This is typically what happens and my thought process when David and I go on long hikes.
1. David proposes a hike and I say something to the effect of "Yes! That hard hike sounds really fun and will be awesome to add to the list of hard hikes I have done making me feel a little cooler."
2. We get to the trailhead after a couple hour car ride, which often entails me either being grumpy and quiet for who knows why or me being super silly and feeling pumped to go crush this hike.
3. After the first significant incline, pessimism begins to set in. I go through emotions of anger and regret and I question my ability to complete the hike (this stage can last a long time).
4. If the hike is particularly hard then I may even question my self worth...it has definitely happened. This is about the time when David starts to take things out of my backpack (bless him) and he pushes me up the hill...physically… like he actually pushes me (kindly of course).
5. Then I hit a point at which all I can think about is finishing the hike so I push through and cruise up the mountain, not allowing any group of people to stay ahead of us (have I ever mentioned I can be quite competitive - ha!).
6. We get to the top and I am met with intense satisfaction and all of a sudden I think to myself, "that wasn't that hard" which is probably why I agree to the next hike the following weekend.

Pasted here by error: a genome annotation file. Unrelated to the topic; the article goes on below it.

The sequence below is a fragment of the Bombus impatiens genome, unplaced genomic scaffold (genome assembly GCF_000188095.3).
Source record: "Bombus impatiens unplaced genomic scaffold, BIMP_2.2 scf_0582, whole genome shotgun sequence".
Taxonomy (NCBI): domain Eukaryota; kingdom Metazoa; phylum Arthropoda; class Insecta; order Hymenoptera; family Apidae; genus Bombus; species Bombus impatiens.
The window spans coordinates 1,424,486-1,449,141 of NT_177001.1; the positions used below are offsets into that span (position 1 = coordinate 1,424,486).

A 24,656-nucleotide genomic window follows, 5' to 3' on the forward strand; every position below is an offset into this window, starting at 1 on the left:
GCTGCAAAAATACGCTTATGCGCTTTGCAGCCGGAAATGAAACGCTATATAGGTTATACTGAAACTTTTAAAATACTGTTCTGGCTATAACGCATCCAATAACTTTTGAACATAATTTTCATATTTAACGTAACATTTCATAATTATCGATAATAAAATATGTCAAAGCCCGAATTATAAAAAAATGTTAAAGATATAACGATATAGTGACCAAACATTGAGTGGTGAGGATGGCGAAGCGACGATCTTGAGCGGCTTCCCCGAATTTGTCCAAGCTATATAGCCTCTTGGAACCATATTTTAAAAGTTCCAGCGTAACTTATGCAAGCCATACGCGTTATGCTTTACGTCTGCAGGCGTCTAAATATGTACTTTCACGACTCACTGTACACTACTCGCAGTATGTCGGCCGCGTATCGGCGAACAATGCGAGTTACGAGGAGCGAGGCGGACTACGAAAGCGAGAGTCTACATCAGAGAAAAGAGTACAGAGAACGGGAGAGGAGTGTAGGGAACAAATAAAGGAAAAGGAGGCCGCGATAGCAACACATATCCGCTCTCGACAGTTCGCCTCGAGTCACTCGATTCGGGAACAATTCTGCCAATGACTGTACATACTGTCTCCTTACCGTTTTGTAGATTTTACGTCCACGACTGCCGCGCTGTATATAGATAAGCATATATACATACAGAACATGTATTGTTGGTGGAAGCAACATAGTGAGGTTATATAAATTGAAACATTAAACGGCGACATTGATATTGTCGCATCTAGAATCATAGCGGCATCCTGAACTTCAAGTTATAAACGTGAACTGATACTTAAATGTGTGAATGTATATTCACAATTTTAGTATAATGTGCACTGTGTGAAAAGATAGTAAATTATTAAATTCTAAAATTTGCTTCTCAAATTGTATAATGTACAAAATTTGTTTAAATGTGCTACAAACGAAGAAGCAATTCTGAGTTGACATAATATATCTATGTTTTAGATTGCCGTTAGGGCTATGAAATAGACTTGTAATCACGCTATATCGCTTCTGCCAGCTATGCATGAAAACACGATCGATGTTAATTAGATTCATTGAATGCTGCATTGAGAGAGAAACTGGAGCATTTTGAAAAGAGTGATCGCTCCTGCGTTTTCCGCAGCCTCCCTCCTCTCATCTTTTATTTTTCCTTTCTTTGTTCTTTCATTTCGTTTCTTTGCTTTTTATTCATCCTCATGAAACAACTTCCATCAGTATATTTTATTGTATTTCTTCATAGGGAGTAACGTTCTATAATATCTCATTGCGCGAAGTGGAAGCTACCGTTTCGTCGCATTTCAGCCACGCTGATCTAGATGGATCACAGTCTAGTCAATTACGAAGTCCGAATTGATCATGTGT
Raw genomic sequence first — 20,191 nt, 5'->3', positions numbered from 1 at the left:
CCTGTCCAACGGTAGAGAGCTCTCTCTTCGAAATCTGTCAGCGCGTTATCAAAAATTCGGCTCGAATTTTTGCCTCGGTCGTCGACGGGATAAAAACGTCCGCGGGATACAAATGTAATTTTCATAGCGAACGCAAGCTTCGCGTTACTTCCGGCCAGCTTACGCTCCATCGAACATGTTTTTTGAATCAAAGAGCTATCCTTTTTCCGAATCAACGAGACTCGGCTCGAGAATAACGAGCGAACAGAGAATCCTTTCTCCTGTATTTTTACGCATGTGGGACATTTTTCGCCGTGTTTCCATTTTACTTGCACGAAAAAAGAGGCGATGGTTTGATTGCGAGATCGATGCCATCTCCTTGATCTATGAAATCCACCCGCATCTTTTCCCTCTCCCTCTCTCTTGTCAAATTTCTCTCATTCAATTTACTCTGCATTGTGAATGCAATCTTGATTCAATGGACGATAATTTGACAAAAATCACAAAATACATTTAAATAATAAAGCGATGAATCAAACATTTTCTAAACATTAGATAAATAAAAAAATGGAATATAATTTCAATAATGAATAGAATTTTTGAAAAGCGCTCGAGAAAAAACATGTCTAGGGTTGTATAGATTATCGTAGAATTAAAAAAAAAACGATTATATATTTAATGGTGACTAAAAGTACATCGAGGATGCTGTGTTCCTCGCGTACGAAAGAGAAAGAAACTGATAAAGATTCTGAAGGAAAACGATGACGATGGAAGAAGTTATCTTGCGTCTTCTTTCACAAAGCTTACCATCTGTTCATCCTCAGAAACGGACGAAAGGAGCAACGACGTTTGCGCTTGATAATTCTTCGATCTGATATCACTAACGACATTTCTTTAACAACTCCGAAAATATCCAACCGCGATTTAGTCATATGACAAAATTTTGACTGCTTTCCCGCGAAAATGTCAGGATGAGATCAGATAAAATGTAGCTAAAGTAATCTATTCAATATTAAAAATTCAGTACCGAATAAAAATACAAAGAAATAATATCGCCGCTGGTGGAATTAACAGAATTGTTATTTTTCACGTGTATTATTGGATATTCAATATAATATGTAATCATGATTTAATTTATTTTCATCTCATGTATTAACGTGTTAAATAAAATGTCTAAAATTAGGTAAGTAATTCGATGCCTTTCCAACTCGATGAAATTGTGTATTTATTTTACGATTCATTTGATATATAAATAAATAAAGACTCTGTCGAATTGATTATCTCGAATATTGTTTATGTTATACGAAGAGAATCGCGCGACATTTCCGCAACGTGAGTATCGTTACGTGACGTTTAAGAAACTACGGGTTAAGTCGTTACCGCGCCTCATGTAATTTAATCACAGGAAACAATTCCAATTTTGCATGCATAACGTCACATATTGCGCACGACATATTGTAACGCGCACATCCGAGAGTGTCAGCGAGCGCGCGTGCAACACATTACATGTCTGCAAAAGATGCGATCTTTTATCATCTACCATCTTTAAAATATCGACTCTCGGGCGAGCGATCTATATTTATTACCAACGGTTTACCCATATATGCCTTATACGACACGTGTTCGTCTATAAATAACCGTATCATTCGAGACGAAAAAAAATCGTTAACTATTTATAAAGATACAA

7. We eat a snack, enjoy the view, occasionally feel pretty badass because of what we just accomplished, thank God for such a cool place, and then head down which almost always takes half the time because I tend to run.
8. We get to the bottom and the hiking endorphin dump we experienced leaves us feeling almost euphoric, pleased with ourselves because of what we just did with our bodies. And then food becomes all we are capable of thinking about, which usually results in us stopping for some sort of Mexican foodASAP, because some things you should just have to earn.
9. Drive home and by drive home I mean David drives home and I sleep.
10. Repeat steps 1-9 the next weekend.
But actually – this weekend's hike was up Mount Ellinor and David was inspired to bag this peak because he looks straight at it across the Puget Soundeach day from his window on the 42nd floor at his office in downtown Seattle. This hike was actually no joke and I have never been more thankful that we were not backpacking because I cannot imagine taking a pack up that thing. In fact we ran into four people on our way up that did not make it all the way. This hike was intense. But now as we look out at the Olympics from Seattle we can say that we summited the first peak ‘on the left’ and got the chance to look back on Seattle from that point, which is pretty cool.